Before I joined the Rise Against Hunger and Zambrero 2017 Vision Trip, Vietnam was just another Asian country I knew of through friends from school and the countless Vietnamese restaurants scattered all throughout Sydney. I knew it was poverty stricken, just like the Philippines, the motherland in which my parents grew up and where I still have relatives living today.
I knew of the great work Rise Against Hunger is doing in partnership with Children of Vietnam through the countless photos and videos of previous Vision Trips.

To some degree, I thought I knew what I was in for — a reality check, an emotional rollercoaster and an opportunity to meet and see the beneficiaries of the meals donated as a result of the work I do behind a clean white desk, in an air conditioned office surrounded by a great team working toward donating 1 billion meals by 2025.
Looking back at what I knew before the Vision Trip and comparing it to what I know now, my view of poverty and the mission to end world hunger was very two-dimensional. It made me realize I knew very little, and that the perception I had of what we were working towards only ran skin deep.

The 2017 Vision Trip was an emotional rollercoaster, it was a reality check and it provided me with a three-dimensional view of the task we have at hand.
I can’t seem to stop looking back and remembering the smiles, the laughter and the joy in the children’s faces from the schools we visited. Nor can I forget the tears of a single mother who shared with us her daily struggle to collect waste to sell, just so she could care for her ill father, pay her son’s tuition fees and put food on the table.

One of the highlights during the our five-day trip was our visit to the warehouse used to store and distribute Rise Against Hunger meals. It was the day we got our hands dirty, manually loading the trucks and vans destined for the schools and villages that needed them most. The whole team got involved, and even our video crew lent a hand. We were hurting, drenched in sweat as we helped load the thousand or so boxes, weighing up to 30 lbs. in 95 degree heat and 80%+ humidity.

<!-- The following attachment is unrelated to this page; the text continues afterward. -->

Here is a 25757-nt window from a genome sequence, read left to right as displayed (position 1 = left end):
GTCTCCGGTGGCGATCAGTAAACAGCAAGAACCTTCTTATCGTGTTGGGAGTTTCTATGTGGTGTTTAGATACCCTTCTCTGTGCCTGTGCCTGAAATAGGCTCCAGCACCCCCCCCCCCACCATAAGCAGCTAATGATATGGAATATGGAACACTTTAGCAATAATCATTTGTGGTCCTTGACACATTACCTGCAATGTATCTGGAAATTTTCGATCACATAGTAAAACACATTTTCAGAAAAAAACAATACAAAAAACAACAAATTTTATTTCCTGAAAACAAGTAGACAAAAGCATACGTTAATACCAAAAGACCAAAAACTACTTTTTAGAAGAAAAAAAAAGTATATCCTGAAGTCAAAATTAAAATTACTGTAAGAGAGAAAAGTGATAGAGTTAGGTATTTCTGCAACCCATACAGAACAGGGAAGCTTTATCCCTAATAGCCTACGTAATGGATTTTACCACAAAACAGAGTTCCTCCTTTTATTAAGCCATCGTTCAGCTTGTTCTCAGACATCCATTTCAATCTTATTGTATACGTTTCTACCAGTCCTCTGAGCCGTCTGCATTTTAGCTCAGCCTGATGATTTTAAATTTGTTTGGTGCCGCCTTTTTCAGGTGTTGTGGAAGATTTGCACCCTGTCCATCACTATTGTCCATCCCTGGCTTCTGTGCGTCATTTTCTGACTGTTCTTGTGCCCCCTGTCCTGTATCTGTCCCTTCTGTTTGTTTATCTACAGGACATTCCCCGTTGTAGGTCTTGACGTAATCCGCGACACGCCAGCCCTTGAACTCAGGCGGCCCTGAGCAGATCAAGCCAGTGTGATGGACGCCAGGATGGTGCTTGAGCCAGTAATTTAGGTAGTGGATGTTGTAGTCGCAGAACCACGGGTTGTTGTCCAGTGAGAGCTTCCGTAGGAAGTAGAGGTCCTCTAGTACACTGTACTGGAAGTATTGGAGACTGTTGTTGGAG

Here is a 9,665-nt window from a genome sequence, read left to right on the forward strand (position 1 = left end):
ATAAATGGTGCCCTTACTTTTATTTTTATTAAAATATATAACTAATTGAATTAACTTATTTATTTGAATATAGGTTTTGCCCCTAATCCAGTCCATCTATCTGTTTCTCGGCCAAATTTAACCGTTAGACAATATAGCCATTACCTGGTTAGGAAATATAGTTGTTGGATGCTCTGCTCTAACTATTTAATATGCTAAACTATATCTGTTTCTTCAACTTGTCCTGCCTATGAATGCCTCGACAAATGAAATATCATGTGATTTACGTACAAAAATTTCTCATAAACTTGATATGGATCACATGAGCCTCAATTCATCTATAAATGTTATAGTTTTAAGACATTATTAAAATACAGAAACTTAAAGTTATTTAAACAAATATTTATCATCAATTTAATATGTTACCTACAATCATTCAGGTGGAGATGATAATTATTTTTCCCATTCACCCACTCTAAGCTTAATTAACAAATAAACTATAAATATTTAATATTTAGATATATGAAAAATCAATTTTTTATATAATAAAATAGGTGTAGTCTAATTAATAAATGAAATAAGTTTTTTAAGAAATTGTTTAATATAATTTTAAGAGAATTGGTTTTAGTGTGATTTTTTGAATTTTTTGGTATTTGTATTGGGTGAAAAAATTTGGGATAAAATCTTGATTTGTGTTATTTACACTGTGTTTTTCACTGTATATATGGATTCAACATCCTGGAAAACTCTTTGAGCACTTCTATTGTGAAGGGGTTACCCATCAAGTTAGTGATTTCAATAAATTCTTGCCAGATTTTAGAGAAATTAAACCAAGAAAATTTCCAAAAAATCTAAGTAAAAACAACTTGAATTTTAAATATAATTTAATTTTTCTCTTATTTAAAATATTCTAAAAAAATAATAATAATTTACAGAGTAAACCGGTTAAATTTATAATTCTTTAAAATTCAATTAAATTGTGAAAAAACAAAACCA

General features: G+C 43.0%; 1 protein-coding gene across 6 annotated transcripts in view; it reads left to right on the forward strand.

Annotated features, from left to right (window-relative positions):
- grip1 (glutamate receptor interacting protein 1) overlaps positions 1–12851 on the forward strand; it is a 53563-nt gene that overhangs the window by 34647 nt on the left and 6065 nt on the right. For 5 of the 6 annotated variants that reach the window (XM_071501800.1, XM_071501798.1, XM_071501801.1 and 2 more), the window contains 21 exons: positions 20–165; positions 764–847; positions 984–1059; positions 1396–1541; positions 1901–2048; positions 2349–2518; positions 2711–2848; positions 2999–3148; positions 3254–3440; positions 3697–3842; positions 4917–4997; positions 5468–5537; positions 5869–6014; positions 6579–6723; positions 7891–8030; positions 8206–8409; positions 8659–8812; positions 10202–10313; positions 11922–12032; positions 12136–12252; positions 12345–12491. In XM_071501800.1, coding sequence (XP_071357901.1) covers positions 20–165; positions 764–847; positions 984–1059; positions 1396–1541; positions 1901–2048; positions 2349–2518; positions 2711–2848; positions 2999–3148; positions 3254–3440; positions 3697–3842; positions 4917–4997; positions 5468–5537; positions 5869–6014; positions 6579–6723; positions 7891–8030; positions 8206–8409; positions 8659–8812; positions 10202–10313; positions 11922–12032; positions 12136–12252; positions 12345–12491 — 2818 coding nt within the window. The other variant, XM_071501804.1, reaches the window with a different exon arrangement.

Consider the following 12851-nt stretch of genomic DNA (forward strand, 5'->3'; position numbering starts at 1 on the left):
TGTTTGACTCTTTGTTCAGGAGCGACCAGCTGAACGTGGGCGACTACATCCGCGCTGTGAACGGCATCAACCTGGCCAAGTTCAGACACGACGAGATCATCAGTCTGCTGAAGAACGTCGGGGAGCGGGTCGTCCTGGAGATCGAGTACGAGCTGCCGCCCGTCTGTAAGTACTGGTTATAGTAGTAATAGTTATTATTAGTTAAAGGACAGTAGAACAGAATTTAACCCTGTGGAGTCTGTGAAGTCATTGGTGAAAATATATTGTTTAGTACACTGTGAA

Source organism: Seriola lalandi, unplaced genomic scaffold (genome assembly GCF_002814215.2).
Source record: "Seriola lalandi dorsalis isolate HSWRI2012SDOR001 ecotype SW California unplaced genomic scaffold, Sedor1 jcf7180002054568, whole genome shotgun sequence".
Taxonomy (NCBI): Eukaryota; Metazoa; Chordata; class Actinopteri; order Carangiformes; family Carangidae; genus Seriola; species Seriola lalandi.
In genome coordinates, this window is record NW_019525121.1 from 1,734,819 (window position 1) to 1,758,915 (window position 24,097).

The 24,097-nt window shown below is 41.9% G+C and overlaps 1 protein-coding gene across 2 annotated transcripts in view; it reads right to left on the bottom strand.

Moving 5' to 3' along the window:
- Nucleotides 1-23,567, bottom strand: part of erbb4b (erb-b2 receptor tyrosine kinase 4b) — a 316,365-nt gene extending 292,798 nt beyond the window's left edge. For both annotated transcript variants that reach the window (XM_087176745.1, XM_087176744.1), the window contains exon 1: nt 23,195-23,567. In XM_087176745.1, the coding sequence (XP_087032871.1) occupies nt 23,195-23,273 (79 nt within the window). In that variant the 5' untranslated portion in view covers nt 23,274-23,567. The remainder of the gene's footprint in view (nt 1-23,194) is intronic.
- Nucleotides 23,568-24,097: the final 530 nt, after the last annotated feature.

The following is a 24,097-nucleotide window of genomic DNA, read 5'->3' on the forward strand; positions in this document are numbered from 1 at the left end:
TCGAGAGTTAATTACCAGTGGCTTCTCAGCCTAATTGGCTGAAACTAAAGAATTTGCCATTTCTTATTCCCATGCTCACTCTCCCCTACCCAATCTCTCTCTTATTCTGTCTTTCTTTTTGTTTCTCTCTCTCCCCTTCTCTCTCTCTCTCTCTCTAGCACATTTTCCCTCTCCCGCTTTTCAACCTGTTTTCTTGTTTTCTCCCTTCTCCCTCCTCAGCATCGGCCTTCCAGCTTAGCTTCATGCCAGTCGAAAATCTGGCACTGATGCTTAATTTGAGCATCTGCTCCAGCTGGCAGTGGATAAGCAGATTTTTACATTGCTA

As we stopped to take a break, I took the opportunity to pause and look around. We were surrounded by fathers, sons, brothers and uncles, even members from different religious groups of all ages, all dedicated to getting these meals to where they were needed. It brought light onto the unsung heroes — those who live and breath the fight to help end poverty. They are those who we don’t really read or hear about, those living in poverty but bringing the fight to break the grip poverty has on Vietnam.

At Zambrero, Plate 4 Plate is our initiative to help end world hunger, calling on our customers to “Join the Movement” by simply enjoying a burrito or bowl which donates a meal to Rise Against Hunger. The Vision Trip has cemented in me that the “movement” is real; it’s not just a buzzword, it doesn’t just include or stop at Zambrero, our customers or our partnerships. It is a movement that includes everyone involved, near and far, young and old, it’s larger than us all. If we are to overcome the task of ending world hunger and ending poverty, we can only do it, together. Join the movement.

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